Playmobil: The Movie | Review

★★

The channels of viability between cinema and merchandise have flown freely in either direction for as long as film’s family market has existed. Not until The Lego Movie, however, did the toy to tinseltown transition feel as potently lucrative as the reverse. Both financially and, surprisingly, creatively. Perhaps expectations have risen too high? Despite evident optimism for a franchise future, Playmobil: The Movie arrives with a thud. It has neither the energy nor wit of its micro-brick competitor and, more fundamentally, fails to capture the spirit of its own original success. Save the odd glimmer, there’s precious little imagination here.

In the partial defence of writers Greg Erb and Jason Oremland, a live action opening has promise. In a show of hitherto unseen frothiness, Anya Taylor-Joy plays Marla Brenner, elder sister to Ryan S. Hill’s Charlie (four years later: Gabriel Bateman) and wannabe traveller. She even sings a chirpy song about it. Yes, it’s a musical. Only, then comes a Frozenesque twist. Red and blue flashing lights at the door signal the offscreen deaths of Marla and Charlie’s Mum and Dad, leaving the former in charge. Away go the passport, bonnie disposition and dreams of a happily ever after. Charlie, for what it’s worth, retains his sense of fun, albeit with fractious consequence in the siblings’ relationship. We know all this because everything loses its colour – Marla’s hair included – and no one sings chirpy songs…for a little bit.

Years on, ten year old Charlie ditches grumpy Marla for a night on the town, only to be distracted by a local toy fair. Here, brother and sister will discover a magical portal to the land of trademark vikings, trademark gladiators and trademark cowboys. It’s an animated world, defiant of logic and populated by perky Playmobil people. Whilst an initial gag correctly rolls with the immobility of the round-headed, hook-handed figurines’ limbs, such is quickly forgotten. As is any sense of plasticity. For all intents and purposes, the characters here, forgettable and computerised that they are, can do whatever their animators require of them. And, as it goes, travel wherever sent. From play set to play set, the action zips through every Playmobil entry in the Argos catalogue. Notionally, Maria’s search for Charlie, in the wake of his capture by pirates, drives the narrative but it’s an unconvincing rouse. Here is a production so transparent in motivation that cynicism is scarcely demanded to spot it.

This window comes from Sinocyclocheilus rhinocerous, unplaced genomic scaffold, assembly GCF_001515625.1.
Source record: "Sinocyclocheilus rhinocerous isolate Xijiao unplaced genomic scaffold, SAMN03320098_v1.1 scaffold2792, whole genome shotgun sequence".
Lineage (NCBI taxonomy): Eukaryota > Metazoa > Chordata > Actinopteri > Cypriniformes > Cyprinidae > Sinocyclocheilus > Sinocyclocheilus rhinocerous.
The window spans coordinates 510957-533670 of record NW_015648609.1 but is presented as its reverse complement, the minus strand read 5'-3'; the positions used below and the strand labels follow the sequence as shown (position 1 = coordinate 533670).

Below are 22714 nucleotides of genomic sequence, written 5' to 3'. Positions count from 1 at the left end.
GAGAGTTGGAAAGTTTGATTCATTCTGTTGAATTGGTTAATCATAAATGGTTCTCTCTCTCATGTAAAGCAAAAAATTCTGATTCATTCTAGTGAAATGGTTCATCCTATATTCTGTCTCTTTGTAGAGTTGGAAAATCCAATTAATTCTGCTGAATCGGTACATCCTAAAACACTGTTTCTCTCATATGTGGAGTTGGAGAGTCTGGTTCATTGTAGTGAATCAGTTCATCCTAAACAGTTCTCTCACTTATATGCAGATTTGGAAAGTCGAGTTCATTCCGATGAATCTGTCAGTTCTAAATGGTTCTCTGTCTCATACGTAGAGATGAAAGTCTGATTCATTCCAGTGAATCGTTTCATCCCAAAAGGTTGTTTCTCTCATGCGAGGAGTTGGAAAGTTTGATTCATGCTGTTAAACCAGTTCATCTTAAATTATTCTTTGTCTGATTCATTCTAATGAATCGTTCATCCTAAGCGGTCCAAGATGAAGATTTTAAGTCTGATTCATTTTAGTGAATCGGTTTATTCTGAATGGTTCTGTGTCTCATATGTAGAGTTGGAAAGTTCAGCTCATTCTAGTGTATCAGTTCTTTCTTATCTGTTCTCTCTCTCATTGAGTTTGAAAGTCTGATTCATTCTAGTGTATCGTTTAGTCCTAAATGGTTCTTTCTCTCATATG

What’s lacking here is invention. If nothing else, at least The Lego Movie encouraged audiences to break the rules and create anew. Playmobil: The Movie runs its course exactly akin to the advertising most commonly found between kids shows on commercial television. Just like said skits, Erb and Oramland’s script instructs tots on how they must play with their sets, which are absolutely available to purchase as seen in the film. Heaven forbid a child should recreate this drivel whilst listening to the film’s inane soundtrack. There, bland songs – save only for a neat tune by a briefly appearing Meghan Trainer – feature verse alone, with barely a whiff of catchy choral strains. Certainly, nowt awesome or gonna get stuck inside your heeaad. Taylor-Joy does bring enthusiasm to her number but Adam Lambert’s villainous offering grates something awful.

Outwit Lambert’s singing, little in the film is so aggressively bad as the likes of, say, The Emoji Movie or Charming. The main crime committed is, instead, that against imagination. The result of three years trial and effort? Bland. Distracting rather than captivating, mechanical in a genre where only novelty will do. By the time Daniel Radcliffe rocks up – in an admittedly fun turn as swathe junior-friendly Kingsman Rex Dasher – to announce that ‘nothing is as it seems’ he’s way too late. By this point in the film, it is already plain to see that everything about this marketing commission is exactly as it seems.

T.S.

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